As a long-time resident of our nation’s capital, I find smaller communities across our country often inspiring for the way they solve their own problems. Sometimes I wish they could school our Washington-based elites in how to find solutions to seemingly intractable problems.
Maine, as I have written before, stands out. Every morning as I peruse the newspapers, I often start with checking the Covid-19 numbers in places where I have children, grandchildren, and where I spend time. Since the Omicron variant has dominated headlines, Maine has had among the very lowest infection numbers in the country. While they struggled for a time in rural parts of the state in early fall, since Omicron Maine has been consistently cited by the data, courtesy of the New York Times, as #1 with the fewest infections per 100,000.
Much of the credit, many believe, goes to the head of the Maine CDC, Dr. Nirav Shah—a master of common sense communications and public outreach. With press conferences, sometimes several times a week, and briefings and frequent segments on Maine Calling, a Maine Public radio program, Dr. Shah recently made it his business to begin a dialogue directly with people who were unvaccinated either for reasons of ambivalence or protest. Instead of the “trust me” demands of the government and the coldly delivered pleas from some in the medical field, Shah started a meaningful person-to-person exchange with these vaccine holdouts that brimmed with empathy, as well as respect and understanding.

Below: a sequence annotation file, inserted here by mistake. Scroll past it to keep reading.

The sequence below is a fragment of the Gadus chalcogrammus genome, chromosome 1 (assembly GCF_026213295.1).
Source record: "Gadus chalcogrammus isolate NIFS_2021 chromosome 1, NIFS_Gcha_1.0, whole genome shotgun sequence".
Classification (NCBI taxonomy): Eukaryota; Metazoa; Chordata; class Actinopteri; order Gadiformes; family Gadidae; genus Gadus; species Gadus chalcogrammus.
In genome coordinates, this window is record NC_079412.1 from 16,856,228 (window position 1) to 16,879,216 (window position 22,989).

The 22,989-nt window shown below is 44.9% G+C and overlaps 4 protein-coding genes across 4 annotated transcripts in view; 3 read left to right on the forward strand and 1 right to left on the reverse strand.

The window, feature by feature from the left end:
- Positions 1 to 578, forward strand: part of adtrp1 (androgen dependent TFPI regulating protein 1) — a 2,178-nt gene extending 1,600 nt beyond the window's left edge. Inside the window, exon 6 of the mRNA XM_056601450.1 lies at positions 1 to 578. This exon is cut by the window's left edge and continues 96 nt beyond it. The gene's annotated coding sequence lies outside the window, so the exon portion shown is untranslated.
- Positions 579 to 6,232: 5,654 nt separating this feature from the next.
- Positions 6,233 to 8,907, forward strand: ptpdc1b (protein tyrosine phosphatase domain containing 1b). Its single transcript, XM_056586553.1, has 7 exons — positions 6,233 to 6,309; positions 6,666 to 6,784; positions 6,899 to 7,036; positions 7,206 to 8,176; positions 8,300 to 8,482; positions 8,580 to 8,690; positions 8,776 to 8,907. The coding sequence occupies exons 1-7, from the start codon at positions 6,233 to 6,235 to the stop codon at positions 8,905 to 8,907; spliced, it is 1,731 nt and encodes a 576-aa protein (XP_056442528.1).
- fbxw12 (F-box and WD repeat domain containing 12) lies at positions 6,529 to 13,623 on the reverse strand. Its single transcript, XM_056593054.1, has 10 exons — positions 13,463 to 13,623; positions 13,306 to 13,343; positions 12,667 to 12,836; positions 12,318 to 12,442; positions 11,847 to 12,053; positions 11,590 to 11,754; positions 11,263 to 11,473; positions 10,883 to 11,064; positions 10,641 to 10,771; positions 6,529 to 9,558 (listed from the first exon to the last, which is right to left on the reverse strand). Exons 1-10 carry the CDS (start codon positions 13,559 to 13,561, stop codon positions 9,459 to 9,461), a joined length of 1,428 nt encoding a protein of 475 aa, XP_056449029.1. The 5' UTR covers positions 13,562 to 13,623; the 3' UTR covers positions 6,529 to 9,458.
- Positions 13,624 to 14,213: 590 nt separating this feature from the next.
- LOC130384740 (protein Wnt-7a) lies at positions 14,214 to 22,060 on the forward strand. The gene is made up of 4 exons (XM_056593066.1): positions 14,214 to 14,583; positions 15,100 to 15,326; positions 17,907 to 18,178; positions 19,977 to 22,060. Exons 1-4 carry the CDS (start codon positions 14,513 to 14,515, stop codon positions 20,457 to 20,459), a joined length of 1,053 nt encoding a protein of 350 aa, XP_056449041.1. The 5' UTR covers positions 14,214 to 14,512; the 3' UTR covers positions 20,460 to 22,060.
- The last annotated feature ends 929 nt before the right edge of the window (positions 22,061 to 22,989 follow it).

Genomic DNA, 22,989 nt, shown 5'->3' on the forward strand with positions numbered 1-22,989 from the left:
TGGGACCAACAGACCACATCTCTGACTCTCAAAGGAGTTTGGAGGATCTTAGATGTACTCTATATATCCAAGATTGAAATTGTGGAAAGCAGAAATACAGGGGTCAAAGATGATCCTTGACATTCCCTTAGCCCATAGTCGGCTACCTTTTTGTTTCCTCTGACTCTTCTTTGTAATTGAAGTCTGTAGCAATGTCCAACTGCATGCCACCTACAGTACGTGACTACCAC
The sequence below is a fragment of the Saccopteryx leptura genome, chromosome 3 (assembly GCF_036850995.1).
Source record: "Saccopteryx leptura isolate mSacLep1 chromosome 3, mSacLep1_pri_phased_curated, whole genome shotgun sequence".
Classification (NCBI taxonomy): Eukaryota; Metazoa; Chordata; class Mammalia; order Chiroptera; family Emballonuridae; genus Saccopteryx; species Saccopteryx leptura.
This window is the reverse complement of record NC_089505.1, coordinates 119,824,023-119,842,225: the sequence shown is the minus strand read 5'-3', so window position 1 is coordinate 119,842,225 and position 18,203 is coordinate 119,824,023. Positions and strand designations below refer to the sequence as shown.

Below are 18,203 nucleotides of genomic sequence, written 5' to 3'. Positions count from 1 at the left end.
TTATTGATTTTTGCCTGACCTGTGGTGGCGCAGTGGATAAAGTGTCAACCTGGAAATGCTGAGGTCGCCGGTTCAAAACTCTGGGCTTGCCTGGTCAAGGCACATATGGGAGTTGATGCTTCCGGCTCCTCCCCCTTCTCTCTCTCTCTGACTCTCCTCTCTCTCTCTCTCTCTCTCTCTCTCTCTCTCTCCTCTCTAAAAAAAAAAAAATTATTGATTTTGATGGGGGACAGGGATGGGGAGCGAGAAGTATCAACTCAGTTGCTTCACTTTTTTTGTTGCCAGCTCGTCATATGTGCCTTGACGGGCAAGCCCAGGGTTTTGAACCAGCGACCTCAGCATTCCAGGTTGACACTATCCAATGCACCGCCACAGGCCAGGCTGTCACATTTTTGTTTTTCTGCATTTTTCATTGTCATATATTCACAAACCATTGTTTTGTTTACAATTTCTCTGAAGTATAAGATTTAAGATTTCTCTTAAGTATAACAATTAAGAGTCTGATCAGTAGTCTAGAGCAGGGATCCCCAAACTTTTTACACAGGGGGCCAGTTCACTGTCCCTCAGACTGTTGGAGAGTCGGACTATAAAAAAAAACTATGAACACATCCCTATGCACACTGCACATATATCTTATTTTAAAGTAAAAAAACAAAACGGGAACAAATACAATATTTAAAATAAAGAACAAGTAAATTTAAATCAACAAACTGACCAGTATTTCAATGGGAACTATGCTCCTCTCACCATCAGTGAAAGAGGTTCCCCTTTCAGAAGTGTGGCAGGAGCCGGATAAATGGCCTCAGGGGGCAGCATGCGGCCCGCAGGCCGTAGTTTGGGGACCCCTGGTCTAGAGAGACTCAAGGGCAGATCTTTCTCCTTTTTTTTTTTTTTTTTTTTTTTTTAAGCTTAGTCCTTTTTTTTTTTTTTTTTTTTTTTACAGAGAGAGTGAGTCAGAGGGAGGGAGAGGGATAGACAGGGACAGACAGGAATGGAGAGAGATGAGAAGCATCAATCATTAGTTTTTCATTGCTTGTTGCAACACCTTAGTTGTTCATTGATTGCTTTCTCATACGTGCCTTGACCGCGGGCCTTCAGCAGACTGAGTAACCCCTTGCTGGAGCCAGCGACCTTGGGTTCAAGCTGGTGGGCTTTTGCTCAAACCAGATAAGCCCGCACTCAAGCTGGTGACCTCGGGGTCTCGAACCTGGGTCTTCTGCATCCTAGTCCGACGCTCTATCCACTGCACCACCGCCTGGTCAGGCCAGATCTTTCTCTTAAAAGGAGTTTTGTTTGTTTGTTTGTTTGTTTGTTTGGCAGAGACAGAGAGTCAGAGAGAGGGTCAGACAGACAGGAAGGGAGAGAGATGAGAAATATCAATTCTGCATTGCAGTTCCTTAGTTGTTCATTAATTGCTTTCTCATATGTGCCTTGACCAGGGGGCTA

Indeed, some of the anti-vaxxers’ fears were not irrational. (Given the opioid crisis, one asked, why should we trust big pharma?) Shah’s approach has been widely covered in Maine, with gratitude from the public for his powers of persuasion. The story led me to wonder what would happen if more Americans stopped hurling behavior-shame on their neighbors and instead started a dialogue about what we fear and what we hope for. It’s much easier, I guess, to take a deep dive into well-entrenched positions.
How I wish that we could recruit Dr. Shah to work on humanizing a set of foreign policy problems that are currently confronting us. Shah would likely recognize that any dangerous stand-off brings with it a high degree of emotionalism on all sides. In fact, this is the foundational backdrop of many problems that cannot necessarily be handled through a mandate, or a meeting of intransigents, especially when it’s called a “negotiation.”
It is too bad that Dr. Shah is not available for diplomatic missions—I have a few in mind. But, then again, he is already serving his country magnificently in the great state of Maine.
With best wishes,